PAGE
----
...And What Happens When Everyone Shows Up To The Party Wearing The Same Outfit?
A month ago, I was scrambling to produce an ad for a client before Washington shut down due to the coronavirus. The client knew COVID-19 was going to cause a dramatic downturn in sales (especially on higher-end products) based on their experience during the 2008 banking meltdown. They asked me what I thought they should do.
The company was in a stable financial position and could afford to play the long game with their brand. So I wrote what I thought was an ingenious script highlighting their long time commitment to their community and their approach to "help" their neighbors through this crisis with a zero down/zero interest offer on everything they sold. The physically imposing CEO with the deep voice was to deliver the script, juxtaposed by a soft piano bed.
We had to cancel the shoot at the last minute as the CEO was called away on a family emergency. There was no one else in the company with his gravitas who could replace him before the shutdown made the logistics too tricky.
It turned out to be one of the luckier breaks of my career.
Can somebody please say something original?
It's as if Siri was listening to the entire ad industry and simultaneously spit out the same answer to the lot of us. Since the beginning of April, if you're stuck at home, you've watched an endless loop of the same two commercials from different brands in every sector of our economy. You probably don't even need me to write them out for you because you, too, have seen them so often. It's given me an excellent idea for a sequel to the movie Groundhog Day.
Commercial #1: Cue piano. Concerned male or female voice letting the audience know that Brand X feels the same pain you do, and how they are here to help you get through these challenging times. Some went further, offering a specific solution to make it easier for you to survive the uncertainty by purchasing their product. Music fades.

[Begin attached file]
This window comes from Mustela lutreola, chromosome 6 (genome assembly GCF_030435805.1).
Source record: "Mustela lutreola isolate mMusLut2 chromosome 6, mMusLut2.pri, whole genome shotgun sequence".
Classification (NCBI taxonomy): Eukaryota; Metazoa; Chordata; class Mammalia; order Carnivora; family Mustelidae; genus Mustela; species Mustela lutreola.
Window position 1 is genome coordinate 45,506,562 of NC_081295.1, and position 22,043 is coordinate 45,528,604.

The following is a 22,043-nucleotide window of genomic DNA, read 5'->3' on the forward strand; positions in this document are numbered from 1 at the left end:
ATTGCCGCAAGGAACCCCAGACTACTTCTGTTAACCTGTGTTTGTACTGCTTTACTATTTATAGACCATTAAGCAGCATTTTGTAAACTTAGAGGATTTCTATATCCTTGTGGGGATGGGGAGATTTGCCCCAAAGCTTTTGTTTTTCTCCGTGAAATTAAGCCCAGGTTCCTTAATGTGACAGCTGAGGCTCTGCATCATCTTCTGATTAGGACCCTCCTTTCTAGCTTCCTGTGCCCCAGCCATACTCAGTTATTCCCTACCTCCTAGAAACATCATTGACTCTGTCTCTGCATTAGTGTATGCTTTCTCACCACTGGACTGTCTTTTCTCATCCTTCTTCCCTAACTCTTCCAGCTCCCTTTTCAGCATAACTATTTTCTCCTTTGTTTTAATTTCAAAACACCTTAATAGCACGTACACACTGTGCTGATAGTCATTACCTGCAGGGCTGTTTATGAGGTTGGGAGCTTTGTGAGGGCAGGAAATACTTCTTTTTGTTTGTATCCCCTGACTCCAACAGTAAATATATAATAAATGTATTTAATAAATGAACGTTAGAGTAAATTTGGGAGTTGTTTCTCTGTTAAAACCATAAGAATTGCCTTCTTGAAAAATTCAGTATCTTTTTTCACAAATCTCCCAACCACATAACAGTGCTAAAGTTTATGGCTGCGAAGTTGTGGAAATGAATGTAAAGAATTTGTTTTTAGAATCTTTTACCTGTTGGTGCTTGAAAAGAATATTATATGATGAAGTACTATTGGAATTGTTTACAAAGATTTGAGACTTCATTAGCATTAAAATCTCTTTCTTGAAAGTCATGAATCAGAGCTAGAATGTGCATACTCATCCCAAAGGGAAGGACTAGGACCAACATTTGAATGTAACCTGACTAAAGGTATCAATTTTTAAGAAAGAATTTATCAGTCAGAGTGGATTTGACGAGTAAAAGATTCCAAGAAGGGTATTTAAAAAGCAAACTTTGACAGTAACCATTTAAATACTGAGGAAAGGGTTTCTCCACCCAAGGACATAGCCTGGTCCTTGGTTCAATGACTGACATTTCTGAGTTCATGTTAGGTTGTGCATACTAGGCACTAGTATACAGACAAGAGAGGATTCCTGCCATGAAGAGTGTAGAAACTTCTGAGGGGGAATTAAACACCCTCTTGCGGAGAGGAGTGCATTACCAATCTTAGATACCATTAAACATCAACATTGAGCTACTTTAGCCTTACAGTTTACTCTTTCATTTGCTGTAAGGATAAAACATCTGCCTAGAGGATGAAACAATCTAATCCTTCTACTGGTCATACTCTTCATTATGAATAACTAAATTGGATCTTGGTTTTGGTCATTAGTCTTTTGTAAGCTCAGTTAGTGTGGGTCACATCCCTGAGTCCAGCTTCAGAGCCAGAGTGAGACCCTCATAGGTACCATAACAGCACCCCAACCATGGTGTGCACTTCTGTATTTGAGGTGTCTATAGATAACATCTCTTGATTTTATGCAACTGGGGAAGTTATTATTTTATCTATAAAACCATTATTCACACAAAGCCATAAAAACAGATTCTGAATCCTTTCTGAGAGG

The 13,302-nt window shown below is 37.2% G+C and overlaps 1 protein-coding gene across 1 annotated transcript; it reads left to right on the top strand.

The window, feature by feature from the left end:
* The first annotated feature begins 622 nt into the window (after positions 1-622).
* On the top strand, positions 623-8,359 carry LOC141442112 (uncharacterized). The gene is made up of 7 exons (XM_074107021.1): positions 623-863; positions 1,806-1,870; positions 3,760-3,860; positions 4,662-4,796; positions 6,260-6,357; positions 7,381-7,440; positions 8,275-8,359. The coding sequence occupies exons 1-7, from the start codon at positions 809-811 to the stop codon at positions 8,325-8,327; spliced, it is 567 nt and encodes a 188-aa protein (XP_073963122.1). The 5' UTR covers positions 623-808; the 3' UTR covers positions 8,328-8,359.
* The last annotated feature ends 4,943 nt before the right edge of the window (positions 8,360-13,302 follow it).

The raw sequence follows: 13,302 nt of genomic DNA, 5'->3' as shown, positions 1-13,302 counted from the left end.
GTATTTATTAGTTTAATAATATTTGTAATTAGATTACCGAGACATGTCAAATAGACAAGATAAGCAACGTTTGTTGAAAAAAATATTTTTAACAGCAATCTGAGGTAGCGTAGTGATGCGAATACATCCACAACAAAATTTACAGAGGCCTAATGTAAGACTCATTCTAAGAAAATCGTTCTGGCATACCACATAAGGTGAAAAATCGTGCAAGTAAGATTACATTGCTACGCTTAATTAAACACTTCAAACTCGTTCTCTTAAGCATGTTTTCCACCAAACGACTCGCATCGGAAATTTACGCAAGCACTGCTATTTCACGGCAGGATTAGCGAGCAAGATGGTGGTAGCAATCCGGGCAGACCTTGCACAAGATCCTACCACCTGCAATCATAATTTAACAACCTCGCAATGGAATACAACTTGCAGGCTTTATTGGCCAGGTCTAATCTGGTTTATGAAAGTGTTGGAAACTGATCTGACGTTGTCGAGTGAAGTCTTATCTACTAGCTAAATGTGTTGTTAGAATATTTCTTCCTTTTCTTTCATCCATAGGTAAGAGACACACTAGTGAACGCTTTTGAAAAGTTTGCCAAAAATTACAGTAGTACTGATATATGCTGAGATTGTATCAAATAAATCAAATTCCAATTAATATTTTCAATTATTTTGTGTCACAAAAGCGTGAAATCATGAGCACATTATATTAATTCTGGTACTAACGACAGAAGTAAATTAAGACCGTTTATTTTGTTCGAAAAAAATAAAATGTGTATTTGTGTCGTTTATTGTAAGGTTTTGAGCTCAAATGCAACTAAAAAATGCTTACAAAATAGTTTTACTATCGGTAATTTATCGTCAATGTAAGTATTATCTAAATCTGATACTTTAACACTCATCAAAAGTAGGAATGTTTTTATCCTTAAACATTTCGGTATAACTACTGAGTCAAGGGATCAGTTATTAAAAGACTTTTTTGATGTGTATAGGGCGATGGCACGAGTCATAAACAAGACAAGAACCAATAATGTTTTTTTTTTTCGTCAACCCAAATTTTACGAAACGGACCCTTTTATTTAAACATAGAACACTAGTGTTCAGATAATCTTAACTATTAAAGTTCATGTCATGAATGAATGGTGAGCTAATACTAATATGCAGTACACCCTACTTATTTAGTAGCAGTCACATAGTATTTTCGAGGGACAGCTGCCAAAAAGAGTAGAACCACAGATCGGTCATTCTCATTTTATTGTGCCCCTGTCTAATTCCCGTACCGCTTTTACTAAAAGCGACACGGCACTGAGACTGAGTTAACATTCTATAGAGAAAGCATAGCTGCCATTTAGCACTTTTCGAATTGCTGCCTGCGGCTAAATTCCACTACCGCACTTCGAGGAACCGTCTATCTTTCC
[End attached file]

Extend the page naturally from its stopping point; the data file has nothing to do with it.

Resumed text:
Commercial #2: Cue piano. A concerned male or female voice over sharing our collective gratitude to front-line workers. Stock images or old B-roll of nurses in hospital gowns, grocery store clerks, and package delivery crews, and a soft fade to the brand name and logo as the music fades.
Don't get me wrong. I'm pleased the marketing and advertising industries have helped America discover how vital health care and service sector workers are to the functioning of our society and how their value isn't reflected in their paychecks. It just hasn't been a high-water mark for creativity.
To be fair, though, creative directors at agencies across the country shouldn't be forced to commit hara-kiri because there are only so many ways to make lemonade out of this particular lemon. There's no easily recognizable enemy to rally against or to parody; no one is ready to laugh about this tragedy, and there is no readily identifiable solution.
Should Your Brand Communicate Now?
Assuming you don't own a bar, a gym, or a sports franchise, you're brand is operating at some diminished level while trying to keep the doors open. And whether your brand is a B2B or B2C, the following questions have inevitably come up.
- Should we approach communications as business as usual, or do we need to change our focus?
- If we do say something, what can we say?
- Is this a good time to stand out, or is it best to repeat the same thing everyone else is saying and live to fight another day?
First, if you own a shipping/delivery company, Zoom, Clorox, or manufacture toilet paper, feel free to beat your chest. As Mel Brooks once observed, "It's good to be the king."
If you aren't in those industries or manufacturing those products, the keys are relevancy and normalcy.
People understand a business has to make a profit. Insurance companies sell insurance. Car companies sell cars. Solar companies sell rooftop panels. Your brand isn't going to be damaged by the sheer act of offering a product on the market.
Speak to your audience when you have something to say impacting THEIR lives, not your bottom line. People are in survival mode right now. They don't care about your new technology unless it puts a protective bubble around their families. I'm not the first person to observe timing is everything, but it most definitely applies here. Unless your new product is related to solving COVID-19, downplay the features and benefits. They're mostly irrelevant to your audience anyway.